- The Washington Times - Friday, May 18, 2001

Watch out, parents, school unions are up to their old tricks.The National Education Association (NEA), Americas largest teachers union, and the smaller American Federation of Teachers yesterday released reports on enrollment, teacher pay and per-pupil spending. To be sure, what the statistics say is important for parents and policy-makers. Whats problematic is that the two unions are separate and cater to different memberships, yet they speak with one voice and their message is always the same: Spend more money or else. Every black parent in America, indeed, every taxpayer in America, and every lawmaker inside and outside Washingtons Beltway needs to ask the NEA and AFT a question: Or else what?
Under different circumstances, wed consider such or-else demands blackmail, a criminal offense. But for some reason, when the big bad NEA and AFT give us an ultimatum, fully cognizant of the fact that our children are suffering academic neglect, we cower and cave in to their demands. Shame on us for not demanding accountability.
Consider this weeks sequence of events. The House and the Senate resumed work on President Bushs education initiative, and by midweek the NEA and AFT and their well-oiled lobbying machines coincidentally released their reports on teachers salaries, enrollment and per-pupil spending. First the NEA and AFT set us up to believe that teachers salaries are too low (the average pay for 10 months work is $42,000). Then the unions said that, if we want to hire more teachers then we need to spend more money by raising starting salaries. And, just in case we didnt fall for their first two bags of tricks, the unions said that if we want to retain teachers then we need to spend still more money.
The average pay raise for new teachers was lower in 1999 than in 1998, the AFT said, and new teachers last year earned an average, $27,989, up 4.2 percent from the previous year. Meanwhile, the NEA said that, between 1989 and 2000, average inflation-adjusted salaries rose by less than 1 percent and spending on K-12 education increased, but didnt keep pace with the nations economic growth. Average per-pupil spending rose from $6,627 to $6,906. Of course, per-pupil spending in one school district may be higher or lower and therein lies the rub with the unions across-the-board take on public education spending.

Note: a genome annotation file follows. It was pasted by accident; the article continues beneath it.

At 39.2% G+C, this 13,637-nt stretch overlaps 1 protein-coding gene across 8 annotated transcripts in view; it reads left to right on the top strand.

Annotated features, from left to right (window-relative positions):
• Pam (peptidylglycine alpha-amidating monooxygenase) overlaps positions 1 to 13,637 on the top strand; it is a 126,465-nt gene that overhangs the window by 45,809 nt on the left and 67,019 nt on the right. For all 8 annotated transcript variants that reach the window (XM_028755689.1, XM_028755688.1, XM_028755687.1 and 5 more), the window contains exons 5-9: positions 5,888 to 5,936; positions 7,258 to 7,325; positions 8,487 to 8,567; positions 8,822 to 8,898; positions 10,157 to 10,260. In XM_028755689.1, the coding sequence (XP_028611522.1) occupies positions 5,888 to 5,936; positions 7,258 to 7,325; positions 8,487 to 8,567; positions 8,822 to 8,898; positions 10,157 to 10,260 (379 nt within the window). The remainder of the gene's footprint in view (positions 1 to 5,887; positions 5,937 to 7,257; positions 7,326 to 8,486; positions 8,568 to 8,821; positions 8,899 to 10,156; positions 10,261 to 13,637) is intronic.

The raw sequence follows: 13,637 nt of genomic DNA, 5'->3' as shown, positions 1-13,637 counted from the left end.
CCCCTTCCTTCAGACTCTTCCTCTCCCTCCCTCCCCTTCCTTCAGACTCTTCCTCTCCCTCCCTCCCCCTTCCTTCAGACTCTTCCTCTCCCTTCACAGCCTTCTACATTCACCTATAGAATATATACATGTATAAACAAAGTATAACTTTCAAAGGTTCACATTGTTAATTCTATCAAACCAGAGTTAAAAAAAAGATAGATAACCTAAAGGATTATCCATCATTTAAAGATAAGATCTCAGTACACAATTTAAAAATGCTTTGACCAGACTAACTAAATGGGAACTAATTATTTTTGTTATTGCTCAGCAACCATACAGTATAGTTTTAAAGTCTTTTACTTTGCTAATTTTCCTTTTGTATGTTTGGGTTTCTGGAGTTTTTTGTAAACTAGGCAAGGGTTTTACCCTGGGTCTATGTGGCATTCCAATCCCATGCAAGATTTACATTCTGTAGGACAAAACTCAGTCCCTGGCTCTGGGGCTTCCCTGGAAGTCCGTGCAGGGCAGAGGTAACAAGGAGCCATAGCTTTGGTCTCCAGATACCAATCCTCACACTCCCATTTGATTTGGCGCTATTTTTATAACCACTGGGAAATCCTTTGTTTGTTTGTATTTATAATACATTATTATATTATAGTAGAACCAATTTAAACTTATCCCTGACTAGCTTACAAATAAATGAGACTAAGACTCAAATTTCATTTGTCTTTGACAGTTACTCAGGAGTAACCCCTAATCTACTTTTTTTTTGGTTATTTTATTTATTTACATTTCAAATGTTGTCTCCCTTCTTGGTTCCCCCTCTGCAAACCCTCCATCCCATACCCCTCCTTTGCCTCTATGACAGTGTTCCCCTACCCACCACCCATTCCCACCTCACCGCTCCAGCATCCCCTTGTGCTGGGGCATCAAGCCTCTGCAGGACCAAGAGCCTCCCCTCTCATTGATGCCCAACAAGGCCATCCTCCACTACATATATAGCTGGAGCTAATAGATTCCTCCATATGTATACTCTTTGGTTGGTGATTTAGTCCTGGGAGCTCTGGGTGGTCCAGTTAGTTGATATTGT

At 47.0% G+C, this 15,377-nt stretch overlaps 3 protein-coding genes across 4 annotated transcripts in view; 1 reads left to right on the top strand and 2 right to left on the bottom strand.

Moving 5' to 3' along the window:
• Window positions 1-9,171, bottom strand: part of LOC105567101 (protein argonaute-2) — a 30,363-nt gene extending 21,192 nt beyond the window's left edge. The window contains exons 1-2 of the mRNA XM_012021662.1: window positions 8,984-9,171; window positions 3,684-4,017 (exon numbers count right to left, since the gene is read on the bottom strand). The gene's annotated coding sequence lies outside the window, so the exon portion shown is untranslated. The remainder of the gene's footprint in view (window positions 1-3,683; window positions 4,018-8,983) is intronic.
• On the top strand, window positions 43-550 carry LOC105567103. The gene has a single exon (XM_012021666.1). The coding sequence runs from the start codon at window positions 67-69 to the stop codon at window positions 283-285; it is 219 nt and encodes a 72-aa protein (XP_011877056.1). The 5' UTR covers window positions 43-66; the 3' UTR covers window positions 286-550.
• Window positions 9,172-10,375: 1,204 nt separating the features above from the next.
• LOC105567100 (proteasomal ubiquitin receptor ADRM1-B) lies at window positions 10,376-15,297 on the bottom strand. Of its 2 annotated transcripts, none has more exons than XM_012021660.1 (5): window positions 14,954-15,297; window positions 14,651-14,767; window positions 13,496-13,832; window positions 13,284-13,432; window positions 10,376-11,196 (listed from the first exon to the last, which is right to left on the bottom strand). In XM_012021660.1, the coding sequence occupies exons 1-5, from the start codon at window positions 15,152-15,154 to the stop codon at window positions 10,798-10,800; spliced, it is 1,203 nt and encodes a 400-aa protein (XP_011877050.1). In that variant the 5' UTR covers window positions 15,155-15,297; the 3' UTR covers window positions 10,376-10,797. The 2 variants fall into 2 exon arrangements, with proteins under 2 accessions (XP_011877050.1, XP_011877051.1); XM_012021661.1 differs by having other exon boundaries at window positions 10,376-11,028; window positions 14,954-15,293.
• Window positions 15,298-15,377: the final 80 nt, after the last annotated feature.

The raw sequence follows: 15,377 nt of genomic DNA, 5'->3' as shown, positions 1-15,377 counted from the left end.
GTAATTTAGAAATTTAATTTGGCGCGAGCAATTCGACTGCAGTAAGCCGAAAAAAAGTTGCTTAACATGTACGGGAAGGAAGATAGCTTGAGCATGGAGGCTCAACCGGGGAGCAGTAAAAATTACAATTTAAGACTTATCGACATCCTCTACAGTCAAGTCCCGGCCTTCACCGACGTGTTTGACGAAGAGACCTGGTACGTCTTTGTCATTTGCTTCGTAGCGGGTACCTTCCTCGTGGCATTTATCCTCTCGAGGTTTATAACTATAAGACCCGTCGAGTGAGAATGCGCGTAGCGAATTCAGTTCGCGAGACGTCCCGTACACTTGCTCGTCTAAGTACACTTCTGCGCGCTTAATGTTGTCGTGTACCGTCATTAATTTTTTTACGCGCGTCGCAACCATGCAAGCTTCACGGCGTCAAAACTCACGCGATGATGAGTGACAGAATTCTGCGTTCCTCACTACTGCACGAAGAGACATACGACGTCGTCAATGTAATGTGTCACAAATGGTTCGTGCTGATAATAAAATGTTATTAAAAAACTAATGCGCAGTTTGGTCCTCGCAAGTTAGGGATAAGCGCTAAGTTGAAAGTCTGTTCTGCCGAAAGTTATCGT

"Its inexcusable," NEA President Bob Chase said, "that during a decade of unprecedented economic growth in this country, students were left behind. What does that say about the real value we place on education?"
Indeed, what does Big Bad Bob mean by "we?" We the taxpayers have been duped by unions into giving billions upon billions of dollars and in exchange the unions left behind poorly educated children.
Think about it. Here we are, two generations removed from the U.S. Supreme Courts desegregation decision in Brown vs. the Board of Education and black children are right back where we started in segregated and inadequate schools. Back then black parents regardless of income or social standing had no choice. Back then, in May 1954, the fight was against segregation. Today the opposition is the unions, which, sadly, have large black constituencies.
However, neither unions nor the federal government should dictate how we spend school funds in our communities. Indeed, while some localities might need to hire more teachers, others might want to open more charter schools. While some school districts might need new science labs and technology and textbooks, others might want new buildings. The unions cannot possibly offer solutions to improve the educational lot of Americas black children because they are part of the problem.
Besides, spending more money has yet to produce smarter students and every literate taxpaying soul knows that, including the devils who run the NEA and AFT. They know because they ardently oppose using low test scores, high rates of remedial courses for college freshmen, unconscionable unemployment and underemployment rates for young black adults, the flourishing charter school movement and the increasing push for voucher initiatives as measuring sticks for their constituencies. The NEA and the AFT know that too little money is not the problem, which is precisely why they carp about it every chance they get.
More importantly, the NEA and the AFT know that school choice, the centerpiece of the Bush education initiative, is the ultimate accountability tool, and that, after a few initial miscues on Capitol Hill, both houses of Congress are on the verge of slam-dunking the unions attempts to spend more money on what simply has not worked.
Prior to the 1954 desegregation decision, we expected less. In 2001, we find that instead of more we have still less. If we dont shut down the unions now and speak up for whats right, I shudder to think what they have in store for black children 10 years from now.
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